A Journey Through Commentary In Nigerian Newspapers, By Olawoyin Olamide
Today, I must admit that the quality of commentary and column writing in Nigeria has declined. What we call commentaries now are beer-parlour gossips written in the most disgusting language – especially on social media. But even in the middle of this elevated mediocrity, there are analytical columnists worthy of commendation. May their source(s) of muse never run dry!
First, a confession: I am a sucker for the written word – beautifully crafted words. With the kind of acumen many students reserve for Mathematics and English Language, I devoured stuff written by Nigerian newspaper columnists all through my elementary school days, through my years at the College. Perhaps, I would have had better grades in secondary school if I had devoted a substantial part of my time (and my brain too!) to studying school texts rather than following newspaper columnists. The decision to study Mass Communication, and ultimately Journalism, has its root in this rather weird antecedent.
Now, I must say that if you are a columnist, I do not need to agree with you or your submission. My mind is an open field of ideas where zillions can dwell without chaos. Just give me an incisive analysis, brewed with beautiful, orgasm-inducing sentences and you already have me as a follower.
So, my romance with newspaper/news magazine columnists began in my elementary/secondary school days when I would stay glued to very old editions of Drum and Spear magazines, which were subscribed to by my newspaper-loving uncle, “egbon Dele”. Then old and contemporary editions of daily newspapers such as Daily Times, Sketch, Tribune, New Nigeria and Concord were also a delight to read as I became educated on the various ideologies of our political elites, in their attempt to convince – and ultimately confuse! – the Nigerian people.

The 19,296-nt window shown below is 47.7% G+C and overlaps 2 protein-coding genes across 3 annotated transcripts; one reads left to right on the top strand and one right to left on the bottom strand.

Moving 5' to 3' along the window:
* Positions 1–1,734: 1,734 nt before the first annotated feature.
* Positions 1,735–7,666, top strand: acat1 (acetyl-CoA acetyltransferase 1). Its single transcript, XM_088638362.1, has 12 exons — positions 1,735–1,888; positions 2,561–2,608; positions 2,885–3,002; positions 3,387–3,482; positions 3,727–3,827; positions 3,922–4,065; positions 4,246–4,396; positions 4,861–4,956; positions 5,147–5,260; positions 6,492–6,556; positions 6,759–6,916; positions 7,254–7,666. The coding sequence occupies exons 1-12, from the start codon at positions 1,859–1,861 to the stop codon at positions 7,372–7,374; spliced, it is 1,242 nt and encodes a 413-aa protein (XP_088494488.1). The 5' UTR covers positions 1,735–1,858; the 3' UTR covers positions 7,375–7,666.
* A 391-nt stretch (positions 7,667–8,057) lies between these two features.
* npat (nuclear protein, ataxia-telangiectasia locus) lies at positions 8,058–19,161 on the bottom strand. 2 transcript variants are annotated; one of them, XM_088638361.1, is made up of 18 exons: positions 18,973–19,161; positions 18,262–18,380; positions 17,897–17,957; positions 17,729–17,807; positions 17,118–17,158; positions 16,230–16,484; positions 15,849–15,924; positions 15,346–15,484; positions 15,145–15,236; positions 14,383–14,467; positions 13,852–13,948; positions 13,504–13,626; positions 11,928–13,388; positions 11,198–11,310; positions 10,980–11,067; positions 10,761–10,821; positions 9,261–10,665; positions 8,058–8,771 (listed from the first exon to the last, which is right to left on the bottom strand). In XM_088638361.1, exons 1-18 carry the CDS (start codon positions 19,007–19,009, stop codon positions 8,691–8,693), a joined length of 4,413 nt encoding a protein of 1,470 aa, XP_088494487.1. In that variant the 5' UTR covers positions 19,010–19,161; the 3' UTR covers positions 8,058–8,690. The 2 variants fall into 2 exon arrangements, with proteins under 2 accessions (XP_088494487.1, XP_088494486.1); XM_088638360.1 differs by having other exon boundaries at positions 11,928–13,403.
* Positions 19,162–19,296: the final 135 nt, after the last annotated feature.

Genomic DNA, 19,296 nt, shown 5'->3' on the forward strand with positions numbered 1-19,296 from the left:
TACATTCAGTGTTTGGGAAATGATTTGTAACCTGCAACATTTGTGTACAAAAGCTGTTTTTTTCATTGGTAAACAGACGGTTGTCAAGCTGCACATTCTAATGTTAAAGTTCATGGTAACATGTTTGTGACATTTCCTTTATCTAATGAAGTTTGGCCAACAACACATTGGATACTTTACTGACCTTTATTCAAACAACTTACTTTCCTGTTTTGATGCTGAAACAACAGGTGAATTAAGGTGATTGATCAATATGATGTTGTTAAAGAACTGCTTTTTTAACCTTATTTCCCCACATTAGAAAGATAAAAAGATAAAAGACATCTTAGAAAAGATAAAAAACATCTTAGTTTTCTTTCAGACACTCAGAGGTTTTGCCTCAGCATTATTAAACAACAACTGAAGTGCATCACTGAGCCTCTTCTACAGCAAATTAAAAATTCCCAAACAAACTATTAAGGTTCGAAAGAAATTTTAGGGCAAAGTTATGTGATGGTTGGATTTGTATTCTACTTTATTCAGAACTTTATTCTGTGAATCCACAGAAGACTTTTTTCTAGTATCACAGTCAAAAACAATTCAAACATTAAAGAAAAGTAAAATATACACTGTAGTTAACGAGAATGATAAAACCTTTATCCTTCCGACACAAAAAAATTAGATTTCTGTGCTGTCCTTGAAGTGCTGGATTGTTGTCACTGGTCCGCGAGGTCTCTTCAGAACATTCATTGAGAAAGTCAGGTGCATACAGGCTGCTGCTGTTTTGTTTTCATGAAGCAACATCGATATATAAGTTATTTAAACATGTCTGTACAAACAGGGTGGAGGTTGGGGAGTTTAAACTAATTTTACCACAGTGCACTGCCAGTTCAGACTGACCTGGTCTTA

In the Nigerian Tribune, I discovered Tai Solarin’s ‘State of the Nation’, ‘Ayekooto’ by Bisi Onabanjo, as well as ‘Periscope’. I also discovered ‘Wakabout’, a column in the Lagos Weekend, then the most popular weekend paper. There was Ndaeyo Uko’s column in the Daily Times which was a blend of humour, satire and beautiful prose; Doyin Osagie-Okojie’s Vanguard column titled ‘Lipstick’ as well as Doyin’s husband, Chris Okojie’s column on the back page of Vanguard newspaper, titled ‘Outraged’.
The late 80’s and early 90’s witnessed the boom of soft-sell magazines like Prime People, Vintage People, TopLife, Hearts, Heritage, Hints, Hentertainment, Sweetheart, among others. Writers of note in this genre are those who dealt with music, movies, entertainment, fashion and showbizz from a sensual, less-serious and fascinating perspective. There was Toni Kan and his risqué lines in Hints magazine. And there was Reuben Abati, too, in Hints. There were genuine articles from the likes of Helon Habila, Goke Jaiyesimi, Maria Adejare, Kemi Koleosho and Kayode Ajala.
The late May Ellen Ezekiel’s ‘MEE and You’ column in Classique magazine also thrilled me, and of course, Richard Mofe-Damijo’s ‘Adlib’ column. Entertainment and fashion magazines like Fame, Global Excellence, Treasure, City People and Climax also thrilled me and I grew to like the writings of Femi Akintunde Johnson (FAJ Live), Seye Kehinde, Bode Olowojoku, Mayor Akinpelu, Dele Momodu ‘Bob Dee’ (PENdulum), Steve Adikaibe, Ojo Oriolowo and Funke Egbemode.